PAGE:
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Fostering-to-Adopt and Breastfeeding

post #1 of 50
Thread Starter 
In our state, there's a program where people who want to adopt a baby have a chance of doing so by taking in an infant who's been taken from the mother at birth, usually due to drug use.

From my understanding, the mothers are given about 6-12 months to get their lives in order, and if they don't the state moves quickly forward with the adoptive process.

Is there any foster mother who's decided to breastfeed the infant for all (or at least some) of the feedings? Does the foster-care program in your state have a policy on this?

I've sometimes thought that when my own children are older, I might like to foster-to-adopt, and I was wondering about the possibility of my actually having a nursing relationship with my adopted child just as I do with my bio children.
post #2 of 50
Honestly I don't know but I would assume nursing would not be allowed until the adoption is complete because there always is the chance of reconcilliation and until the adoption is finalized they are a ward of the state.
post #3 of 50
Thread Starter 
Quote:
Originally Posted by Starr View Post
Honestly I don't know but I would assume nursing would not be allowed until the adoption is complete because there always is the chance of reconcilliation and until the adoption is finalized they are a ward of the state.
So if it takes 6 months to a year to finalize the adoption, I guess I could try to initiate breastfeeding then?
post #4 of 50
When we were placed with our DD I had asked the social worker about nursing her and she said to go for it. I induced, but it didn't really work. I did nurse her with a Lact-Aid and formula and she did get some breastmilk. The pump hardly worked for me at all, but I do think the baby got some. She was a preemie, so it was extra important for me to do this for her. Our situation was a little different (and our county seems to handle cases much differently than the rest of the planet). DD was removed at birth and placed into foster care for 2 months before we were called. There was no reunification offered to birthmom, birthdad was not in the picture, and no relatives were given the option. There is a lot of CPS history within this family and our DD was baby #7 born to this birthmom (who CPS refers to as "repeat offenders") Because of all of these circumstances it was a very black and white case and really no chance of her placement falling through, which is why I got the OK to induce lactation and nurse her.

Check with your SW's and see what they say. You might wind up with a very closed minded SW, so be prepared for that. If you know the baby is not put into a reunification plan, I don't see any reason NOT to at least try it.
post #5 of 50
Thread Starter 
Thanks!
post #6 of 50
It's going to vary widely. some cwers will be too weirded out by it. some states will have a policy. some agencies will have a policy even if the state doesn't.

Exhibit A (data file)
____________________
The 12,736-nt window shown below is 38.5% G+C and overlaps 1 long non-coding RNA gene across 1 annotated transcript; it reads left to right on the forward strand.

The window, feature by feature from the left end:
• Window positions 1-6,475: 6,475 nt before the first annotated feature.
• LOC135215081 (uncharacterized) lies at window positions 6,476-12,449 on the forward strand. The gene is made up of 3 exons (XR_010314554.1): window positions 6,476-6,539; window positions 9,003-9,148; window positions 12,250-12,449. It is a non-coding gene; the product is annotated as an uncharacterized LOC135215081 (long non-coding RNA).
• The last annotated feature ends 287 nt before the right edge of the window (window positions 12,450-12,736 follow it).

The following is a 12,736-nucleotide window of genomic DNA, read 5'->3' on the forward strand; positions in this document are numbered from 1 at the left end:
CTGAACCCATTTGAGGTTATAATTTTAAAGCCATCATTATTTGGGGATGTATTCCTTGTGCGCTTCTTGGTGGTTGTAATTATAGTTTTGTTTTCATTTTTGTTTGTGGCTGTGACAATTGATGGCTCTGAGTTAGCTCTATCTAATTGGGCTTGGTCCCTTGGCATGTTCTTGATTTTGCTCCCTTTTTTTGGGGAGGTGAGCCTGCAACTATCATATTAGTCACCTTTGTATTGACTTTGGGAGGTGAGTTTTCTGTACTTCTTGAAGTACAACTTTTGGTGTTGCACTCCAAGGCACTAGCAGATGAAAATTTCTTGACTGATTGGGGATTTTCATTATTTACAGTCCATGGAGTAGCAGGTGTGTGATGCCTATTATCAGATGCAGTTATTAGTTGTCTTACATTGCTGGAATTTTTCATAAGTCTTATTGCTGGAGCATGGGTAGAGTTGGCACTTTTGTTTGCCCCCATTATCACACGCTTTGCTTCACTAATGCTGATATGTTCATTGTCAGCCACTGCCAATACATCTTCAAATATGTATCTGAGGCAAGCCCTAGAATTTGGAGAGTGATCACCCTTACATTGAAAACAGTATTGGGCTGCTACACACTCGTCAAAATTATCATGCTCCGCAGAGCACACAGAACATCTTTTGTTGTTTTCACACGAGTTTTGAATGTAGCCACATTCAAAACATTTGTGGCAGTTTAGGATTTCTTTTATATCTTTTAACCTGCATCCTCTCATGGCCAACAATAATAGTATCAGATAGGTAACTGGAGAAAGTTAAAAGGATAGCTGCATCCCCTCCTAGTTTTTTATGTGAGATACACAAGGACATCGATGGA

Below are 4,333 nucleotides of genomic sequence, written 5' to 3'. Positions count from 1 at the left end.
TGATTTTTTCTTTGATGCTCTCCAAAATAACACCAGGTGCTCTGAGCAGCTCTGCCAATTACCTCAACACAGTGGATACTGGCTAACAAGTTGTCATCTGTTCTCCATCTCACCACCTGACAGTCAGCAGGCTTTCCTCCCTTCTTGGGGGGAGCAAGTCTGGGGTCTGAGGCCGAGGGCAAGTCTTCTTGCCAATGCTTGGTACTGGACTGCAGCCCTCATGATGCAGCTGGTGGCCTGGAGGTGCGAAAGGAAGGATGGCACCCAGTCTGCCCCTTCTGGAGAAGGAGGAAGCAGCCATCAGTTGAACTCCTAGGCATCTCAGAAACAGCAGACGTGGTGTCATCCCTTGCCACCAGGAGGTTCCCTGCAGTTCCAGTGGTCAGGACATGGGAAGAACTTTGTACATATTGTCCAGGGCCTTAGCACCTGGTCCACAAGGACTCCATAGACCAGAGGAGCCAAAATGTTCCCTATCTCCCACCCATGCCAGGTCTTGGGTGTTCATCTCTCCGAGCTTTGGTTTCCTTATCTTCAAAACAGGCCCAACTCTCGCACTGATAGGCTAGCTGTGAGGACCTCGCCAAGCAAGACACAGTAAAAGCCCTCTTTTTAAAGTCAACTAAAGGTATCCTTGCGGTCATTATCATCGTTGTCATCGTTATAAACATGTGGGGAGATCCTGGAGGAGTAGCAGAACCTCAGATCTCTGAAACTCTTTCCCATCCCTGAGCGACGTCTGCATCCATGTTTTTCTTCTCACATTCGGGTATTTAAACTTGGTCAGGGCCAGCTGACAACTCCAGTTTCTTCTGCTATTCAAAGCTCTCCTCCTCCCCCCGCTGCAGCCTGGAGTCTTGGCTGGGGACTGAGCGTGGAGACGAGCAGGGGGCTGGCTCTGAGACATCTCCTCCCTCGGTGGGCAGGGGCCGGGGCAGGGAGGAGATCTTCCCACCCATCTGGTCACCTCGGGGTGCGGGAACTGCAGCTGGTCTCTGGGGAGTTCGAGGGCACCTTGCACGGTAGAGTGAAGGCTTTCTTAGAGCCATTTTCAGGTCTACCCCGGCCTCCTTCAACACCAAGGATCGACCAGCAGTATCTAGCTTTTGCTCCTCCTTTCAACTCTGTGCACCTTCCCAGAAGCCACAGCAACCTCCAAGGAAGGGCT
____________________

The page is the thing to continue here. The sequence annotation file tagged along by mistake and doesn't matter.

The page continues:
my experience has been that it is frowned upon. for one, you are risking have to wean abruptly if the child does return home or to a relative, and this could be traumatic for both of you. two- if the infant wasn't removed at birth, it is impossible to know what the child was exposed to at home. unfortunately in some situations breasts are highly sexualized and could be involved in an abuse situation. and then it has the potential to be a trigger for the child. additionally it could also be considered a public health issue as foster parents aren't routinely screened for the kinds of diseases that could be transmitted through breast milk.

i have seen foster parents told they could pump and bottle feed. this obviously doesn't speak to the health concerns. but again, all states, agencies and cwers are going to respond differently.
post #7 of 50
In most places, breastfeeding in foster-adopt would not be a legal possibility. Until termination or relinquishment of parental rights occurs, birth parents usually maintain a number of legal rights over their children's care. If you want to cut a foster child's hair, for example, the child's parents would need to give permission. If you want to travel with your foster child out of state for a vacation, the child's parents would need to give permission (or you'd need a court order overruling the parents decision due to the best interests of the child). If you have an older child who wants to get his or her ears pierced, that too would require parental consent. It stands to reason then, that a feeding decision like this may require parental consent.

Few parents of children in foster care want to feel they are being most wholly "replaced," and it would be a very hard consent to obtain no matter how uninvolved or lousy a parent is in their child's life. I have been amazed countless times how completely apathetic some parents have been toward children in my care...until I ask for *anything.* I have recently spent five or six months trying to *trim* my dfd's hair (which is in very bad condition), and it has been pretty much an impossibility. For her birthmother, as far as I can tell, it is a power trip. You can safely bet-- save for total abandonment-- most parents would be very hostile about someone asking to breastfeed their child.